By Dr. Flavia Bustreo, assistant director-general for family, women’s and children’s health at WHO and co-chair of the Gavi Board
Hans Rosling was a brilliant statistician, medical doctor and communicator who truly understood the value of immunization.
One of the greatest myth-busters working in public health, he once asked an audience at the World Economic Forum in Davos: “What percentage of children today are vaccinated against measles: 30 percent, 50 percent or 85 percent?” Some of the smartest people in the world mostly got it wrong, with just one in five correctly saying 85 percent.
Hans told this story to drive home how little most of us understand about the positive impact of immunization. Such a low percentage of correct answers was, he said, clear evidence of preconceived ideas. The folks at Davos weren’t just ignorant of the facts – most of them didn’t recognize immunization as an incredibly high-impact intervention.
Sadly, Hans, who passed away in February, is no longer around to set the record straight. Immunization is actually one of the most incredible scientific innovations and has contributed hugely to preventing deaths ― mostly of children ― and to dramatic rises in life expectancy and economic development. Every $1 invested in immunization returns an estimated $16 in health care savings and increased economic productivity.
Getting back to the numbers, 80 percent worldwide coverage for measles is much better than 30 percent or 50 percent, but it is still well below the 95 percent required to ensure population-wide protection. Just a few weeks ago, the Health Minister of Romania reported that 17 children had died in a measles outbreak that has infected thousands of people, most of whom live in areas where immunization coverage is low.
This can happen all too easily when kids don’t receive life-saving vaccines, and it is why we need to push much harder to increase immunization coverage (which has increased by only 1 percent globally since 2010) for all vaccine-preventable diseases, not just for measles.
Stick to the facts
Despite all the fantastic advances in immunization over recent decades, 1.5 million children still die annually from vaccine-preventable diseases. And not all of our advances are secure. Last year 25 countries reported a net decrease in immunization coverage since 2010.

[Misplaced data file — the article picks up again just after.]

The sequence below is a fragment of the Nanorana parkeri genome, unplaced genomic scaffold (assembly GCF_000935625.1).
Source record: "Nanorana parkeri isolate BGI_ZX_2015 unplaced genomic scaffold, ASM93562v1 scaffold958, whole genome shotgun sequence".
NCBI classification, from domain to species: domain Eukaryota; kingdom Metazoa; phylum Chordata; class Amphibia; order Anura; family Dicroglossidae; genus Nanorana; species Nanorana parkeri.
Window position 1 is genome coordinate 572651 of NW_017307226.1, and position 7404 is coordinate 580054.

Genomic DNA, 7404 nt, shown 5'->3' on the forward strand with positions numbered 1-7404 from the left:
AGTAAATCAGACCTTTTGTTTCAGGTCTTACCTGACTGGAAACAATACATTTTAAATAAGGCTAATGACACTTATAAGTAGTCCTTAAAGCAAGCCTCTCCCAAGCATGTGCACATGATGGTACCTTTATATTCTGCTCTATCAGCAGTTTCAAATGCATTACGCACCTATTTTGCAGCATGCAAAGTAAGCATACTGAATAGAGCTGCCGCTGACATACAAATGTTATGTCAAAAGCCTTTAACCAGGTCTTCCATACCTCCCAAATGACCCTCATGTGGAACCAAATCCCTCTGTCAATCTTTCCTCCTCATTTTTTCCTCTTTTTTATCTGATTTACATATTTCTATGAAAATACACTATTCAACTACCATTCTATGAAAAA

There are a number of reasons for this. In some countries, consistent supply and cold storage are persisting challenges. In other cases, vaccines are available but myths around them discourage parents from immunizing their children. We need to bust myths and promote the benefits of immunization more widely.
5 key facts about immunization
Fact 1: Immunization through vaccination is the safest way to protect against disease.
Whatever you might read or hear, vaccines produce an immune response similar to that produced by the natural infection, but without the serious risks of death or disability connected with natural infection.
Fact 2: It is always best to get vaccinated, even when you think the risk of infection is low.
Deadly diseases that seem to have been all but eradicated have a nasty habit of making a come-back when immunization rates drop – as we see with the recent measles outbreaks across Europe. Only by making sure everyone gets their jabs can we keep the lid permanently on vaccine-preventable diseases. We should not rely on people around us to stop the spread of disease – we all have a responsibility to do what we can.
Fact 3: Combined vaccines are safe and beneficial.
Giving several vaccines at the same time has no negative effect on a child’s immune system, reduces discomfort for the child, and saves time and money. Children are exposed to more antigens from a common cold than they are from vaccines.
Fact 4: There is no link between vaccines and autism.
There is no scientific evidence to link the MMR vaccine with autism or autistic disorders. This unfortunate rumor started with a single 1998 study which was quickly found to be seriously flawed and was retracted by the journal that published it.
Fact 5: If we stop vaccination, deadly diseases will return.
Even with better hygiene, sanitation and access to safe water, infections still spread. When people are not vaccinated, infectious diseases that have become uncommon can quickly come back to haunt us.
When people have questions about vaccines they should ask their health providers and check accurate websites for information. Vaccine Safety Net, a global network of vaccine safety websites certified by WHO, provides easy access to accurate and trustworthy information on vaccines. The network has 47 member websites in 12 languages, and reaches more than 173 million users every month with credible information on vaccine safety, helping to counter harmful misinformation.
We are incredibly fortunate to live in an age that has recognized and successfully harnessed the power of vaccines. As Hans Rosling might have said, let’s stick to the facts and ensure everyone gets immunized.
Learn more about World Immunization Week 2017.